Terpinolene, sometimes denoted in research literature as TPO, is a terpene found in hemp and cannabis that produces a floral or herbal aroma reminiscent of pine needles. It is categorized by leading research laboratory SC Labs in Berkeley, California as a primary terpene.
Although common in cannabis cultivars, terpinolene is typically found in relatively low amounts. This terpene is also employed as an ingredient in lotions, insect repellent (similar to other terpenes), perfumes, and soaps.
Like most other terpenes, terpinolene is produced by a variety of other plant species, including apple, conifer, cumin, lilac, mint, nutmeg, parsnip, and tea tree.
Terpinolene has been shown, through research studies and anecdotal evidence, to produce a wide range of efficacies, including antioxidant and anticancer benefits. Like the terpenes linalool and myrcene and the cannabinoid CBN, terpinolene can exhibit a sedative effect when consumed in a sufficient dose. This makes it effective in the treatment of conditions such as anxiety, insomnia, and panic attacks.
This terpene also provides antibacterial and antifungal properties. It may also be part of the treatment of heart disease. Most notable, however, is terpinolene’s anticancer efficacy. Research indicates that it may also synergize with linalool to produce an enhanced sedative effect.
Unlike many other terpenes, terpinolene does not deliver anti-inflammatory or analgesic (pain killing) properties.
A variety of studies have documented the medicinal efficacy of terpinolene for diseases and conditions from cancer to heart disease.
A 2013 study entitled “Anticancer and Antioxidant Properties of Terpinolene in Rat Brain Cells” and published in the journal Arhiv za Higijenu Rada studied the toxicity of terpinolene in the treatment of cancer. The researchers found the terpene to both lack toxicity and also be an effective agent in preventing the growth of cancerous tumors.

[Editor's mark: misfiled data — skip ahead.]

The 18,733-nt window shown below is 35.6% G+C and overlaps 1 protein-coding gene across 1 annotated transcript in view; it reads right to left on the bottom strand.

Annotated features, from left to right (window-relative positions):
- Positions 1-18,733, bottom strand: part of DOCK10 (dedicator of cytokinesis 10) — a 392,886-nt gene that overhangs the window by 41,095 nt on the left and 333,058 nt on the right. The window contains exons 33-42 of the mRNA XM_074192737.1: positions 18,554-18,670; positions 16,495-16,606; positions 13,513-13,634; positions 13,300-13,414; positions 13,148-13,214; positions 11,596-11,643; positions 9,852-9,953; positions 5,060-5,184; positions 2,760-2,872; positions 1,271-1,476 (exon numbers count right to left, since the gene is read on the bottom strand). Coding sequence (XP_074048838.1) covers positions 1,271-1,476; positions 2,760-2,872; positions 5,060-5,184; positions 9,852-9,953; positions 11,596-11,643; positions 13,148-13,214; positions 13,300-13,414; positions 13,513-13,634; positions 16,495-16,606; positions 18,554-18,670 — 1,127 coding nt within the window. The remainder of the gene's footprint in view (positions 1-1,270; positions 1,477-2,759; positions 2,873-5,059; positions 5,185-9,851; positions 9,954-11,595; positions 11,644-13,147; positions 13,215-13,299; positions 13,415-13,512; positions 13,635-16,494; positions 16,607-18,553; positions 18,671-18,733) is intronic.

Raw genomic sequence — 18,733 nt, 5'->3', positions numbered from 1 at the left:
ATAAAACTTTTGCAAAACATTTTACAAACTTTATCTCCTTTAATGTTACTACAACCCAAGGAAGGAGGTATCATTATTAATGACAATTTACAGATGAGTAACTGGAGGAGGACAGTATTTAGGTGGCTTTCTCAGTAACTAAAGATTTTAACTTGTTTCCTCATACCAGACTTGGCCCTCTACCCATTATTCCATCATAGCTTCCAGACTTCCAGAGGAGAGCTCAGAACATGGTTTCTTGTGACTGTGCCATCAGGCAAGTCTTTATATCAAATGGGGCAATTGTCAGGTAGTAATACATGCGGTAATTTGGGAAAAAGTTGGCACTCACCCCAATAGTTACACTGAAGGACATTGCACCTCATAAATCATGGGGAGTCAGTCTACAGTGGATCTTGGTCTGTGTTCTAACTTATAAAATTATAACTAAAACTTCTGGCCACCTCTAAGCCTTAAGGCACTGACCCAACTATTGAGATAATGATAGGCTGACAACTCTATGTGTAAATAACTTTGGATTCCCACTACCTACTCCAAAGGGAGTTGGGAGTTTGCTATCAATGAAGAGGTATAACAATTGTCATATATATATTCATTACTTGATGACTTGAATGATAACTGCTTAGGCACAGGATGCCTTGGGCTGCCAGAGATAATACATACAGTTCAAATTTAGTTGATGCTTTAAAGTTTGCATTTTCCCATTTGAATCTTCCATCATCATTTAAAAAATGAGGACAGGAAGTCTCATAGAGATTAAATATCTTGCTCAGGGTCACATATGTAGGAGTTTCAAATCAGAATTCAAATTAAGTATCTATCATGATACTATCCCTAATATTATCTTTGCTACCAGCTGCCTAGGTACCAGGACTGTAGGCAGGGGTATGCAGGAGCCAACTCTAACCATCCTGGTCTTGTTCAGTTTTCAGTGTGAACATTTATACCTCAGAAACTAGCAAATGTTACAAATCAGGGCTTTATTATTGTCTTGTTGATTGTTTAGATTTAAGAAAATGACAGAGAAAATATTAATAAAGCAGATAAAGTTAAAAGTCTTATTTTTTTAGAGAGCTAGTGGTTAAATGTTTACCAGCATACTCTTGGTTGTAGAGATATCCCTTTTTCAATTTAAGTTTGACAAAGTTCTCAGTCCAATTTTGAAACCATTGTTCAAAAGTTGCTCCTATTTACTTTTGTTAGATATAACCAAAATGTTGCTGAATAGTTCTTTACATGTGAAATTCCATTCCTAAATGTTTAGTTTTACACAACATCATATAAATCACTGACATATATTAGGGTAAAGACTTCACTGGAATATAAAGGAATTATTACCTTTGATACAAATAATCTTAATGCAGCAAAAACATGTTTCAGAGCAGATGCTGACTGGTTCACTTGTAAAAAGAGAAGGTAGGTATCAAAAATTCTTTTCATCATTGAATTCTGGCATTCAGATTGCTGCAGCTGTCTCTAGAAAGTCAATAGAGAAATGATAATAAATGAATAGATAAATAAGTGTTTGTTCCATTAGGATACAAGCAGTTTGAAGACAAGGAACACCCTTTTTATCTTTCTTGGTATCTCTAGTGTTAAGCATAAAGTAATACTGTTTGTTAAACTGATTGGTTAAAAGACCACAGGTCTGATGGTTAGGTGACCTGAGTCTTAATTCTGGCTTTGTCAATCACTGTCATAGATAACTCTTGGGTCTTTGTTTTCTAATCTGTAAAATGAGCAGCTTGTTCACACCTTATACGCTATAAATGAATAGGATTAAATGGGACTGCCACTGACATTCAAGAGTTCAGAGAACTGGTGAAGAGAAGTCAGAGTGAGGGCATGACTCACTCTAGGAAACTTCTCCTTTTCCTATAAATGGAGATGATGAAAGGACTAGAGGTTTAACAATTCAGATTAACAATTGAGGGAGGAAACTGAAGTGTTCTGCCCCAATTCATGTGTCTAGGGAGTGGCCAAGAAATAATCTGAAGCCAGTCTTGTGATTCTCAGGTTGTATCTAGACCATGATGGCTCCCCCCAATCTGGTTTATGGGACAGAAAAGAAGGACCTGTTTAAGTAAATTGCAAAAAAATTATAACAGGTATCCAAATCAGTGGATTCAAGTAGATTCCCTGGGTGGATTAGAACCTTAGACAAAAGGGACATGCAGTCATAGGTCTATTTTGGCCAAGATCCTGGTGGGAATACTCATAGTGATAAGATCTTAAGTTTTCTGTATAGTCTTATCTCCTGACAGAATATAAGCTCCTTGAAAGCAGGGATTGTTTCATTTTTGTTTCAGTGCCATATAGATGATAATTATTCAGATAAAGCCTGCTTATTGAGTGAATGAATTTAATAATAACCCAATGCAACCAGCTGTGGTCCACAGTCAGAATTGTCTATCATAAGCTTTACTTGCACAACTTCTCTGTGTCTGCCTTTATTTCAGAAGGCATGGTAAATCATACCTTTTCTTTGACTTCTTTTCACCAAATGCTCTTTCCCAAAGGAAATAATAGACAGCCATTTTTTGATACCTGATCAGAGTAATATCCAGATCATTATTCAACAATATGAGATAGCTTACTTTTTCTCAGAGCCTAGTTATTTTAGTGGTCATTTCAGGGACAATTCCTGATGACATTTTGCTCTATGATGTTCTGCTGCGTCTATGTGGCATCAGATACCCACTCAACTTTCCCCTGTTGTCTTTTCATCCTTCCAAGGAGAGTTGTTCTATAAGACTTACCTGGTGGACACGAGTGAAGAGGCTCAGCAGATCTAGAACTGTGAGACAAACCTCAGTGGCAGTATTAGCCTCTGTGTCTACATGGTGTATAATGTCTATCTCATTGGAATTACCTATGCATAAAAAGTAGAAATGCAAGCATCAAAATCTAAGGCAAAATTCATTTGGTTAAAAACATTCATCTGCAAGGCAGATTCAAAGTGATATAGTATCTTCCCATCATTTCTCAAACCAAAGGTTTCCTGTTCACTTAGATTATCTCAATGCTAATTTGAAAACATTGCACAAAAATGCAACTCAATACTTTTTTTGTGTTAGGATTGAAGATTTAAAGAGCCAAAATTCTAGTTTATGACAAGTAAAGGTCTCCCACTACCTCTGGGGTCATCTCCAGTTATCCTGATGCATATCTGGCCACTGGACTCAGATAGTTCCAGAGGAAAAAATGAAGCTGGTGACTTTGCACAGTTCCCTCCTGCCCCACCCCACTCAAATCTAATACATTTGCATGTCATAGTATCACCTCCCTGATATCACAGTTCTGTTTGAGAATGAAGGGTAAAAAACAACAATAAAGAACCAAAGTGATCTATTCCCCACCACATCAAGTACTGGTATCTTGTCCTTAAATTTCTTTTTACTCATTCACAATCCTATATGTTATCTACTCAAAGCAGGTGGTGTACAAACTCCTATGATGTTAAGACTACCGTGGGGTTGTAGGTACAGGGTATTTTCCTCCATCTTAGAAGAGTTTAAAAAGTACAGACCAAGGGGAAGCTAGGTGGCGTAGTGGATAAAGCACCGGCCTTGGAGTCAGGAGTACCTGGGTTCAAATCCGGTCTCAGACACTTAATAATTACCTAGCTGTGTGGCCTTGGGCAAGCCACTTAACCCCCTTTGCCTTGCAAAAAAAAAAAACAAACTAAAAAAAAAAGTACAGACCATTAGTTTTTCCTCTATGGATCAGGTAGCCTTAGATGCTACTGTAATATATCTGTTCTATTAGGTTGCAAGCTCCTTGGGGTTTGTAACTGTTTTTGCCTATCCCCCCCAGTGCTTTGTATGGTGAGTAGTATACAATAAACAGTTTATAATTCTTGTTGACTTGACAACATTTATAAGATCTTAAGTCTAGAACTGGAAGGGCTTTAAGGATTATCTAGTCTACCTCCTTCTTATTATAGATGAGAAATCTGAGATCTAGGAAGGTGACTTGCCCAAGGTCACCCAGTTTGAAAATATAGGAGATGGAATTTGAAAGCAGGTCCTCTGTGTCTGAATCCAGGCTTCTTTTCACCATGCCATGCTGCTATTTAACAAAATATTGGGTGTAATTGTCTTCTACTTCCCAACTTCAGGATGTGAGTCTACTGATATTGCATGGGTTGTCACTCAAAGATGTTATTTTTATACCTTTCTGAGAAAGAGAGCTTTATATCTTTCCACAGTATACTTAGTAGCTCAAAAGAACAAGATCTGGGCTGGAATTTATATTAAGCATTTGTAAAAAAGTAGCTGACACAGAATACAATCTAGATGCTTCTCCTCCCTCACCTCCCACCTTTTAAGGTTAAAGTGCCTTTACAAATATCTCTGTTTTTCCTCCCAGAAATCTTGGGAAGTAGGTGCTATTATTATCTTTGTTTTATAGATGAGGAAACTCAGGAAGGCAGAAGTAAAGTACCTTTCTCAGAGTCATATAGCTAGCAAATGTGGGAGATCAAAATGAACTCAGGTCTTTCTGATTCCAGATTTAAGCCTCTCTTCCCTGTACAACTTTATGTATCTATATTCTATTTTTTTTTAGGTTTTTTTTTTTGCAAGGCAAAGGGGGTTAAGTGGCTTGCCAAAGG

Concluded the research study, “Our findings clearly demonstrate that TPO is a potent antiproliferative agent for brain tumour cells and may have potential as an anticancer agent, which needs to be further studied.”
A 2012 study entitled “Terpinolene, a Component of Herbal Sage, Downregulates AKT1 Expression in K562 [Cancer] Cells” that was published in the journal Oncology Letters employed terpinolene derived from rosemary and sage. It found the terpene to reduce the expression of a protein (AKT1) that causes the proliferation of cancer cells.
“We found that terpinolene, a common component of sage and rosemary, markedly reduced the protein expression of AKT1 in K562 cells and inhibited [cancer] cell proliferation,” concluded the researchers.
A 2005 study entitled “Terpinolene in Concert with Alpha-tocopherol and Beta-carotene Effectively Prevents Oxidation of LDL” that was published in the journal Phytomedicine found terpinolene—when combined with a nutrient such as Vitamin E, beta-carotene, or flavonoids—to be an antioxidant that may be effective in the treatment of heart disease.
Reported the researchers, “Antioxidants from several nutrients, e.g. vitamin E, beta-carotene, or flavonoids, inhibit the oxidative modification of low-density lipoproteins. This protective effect could possibly retard atherogenesis and in consequence avoid coronary heart diseases.”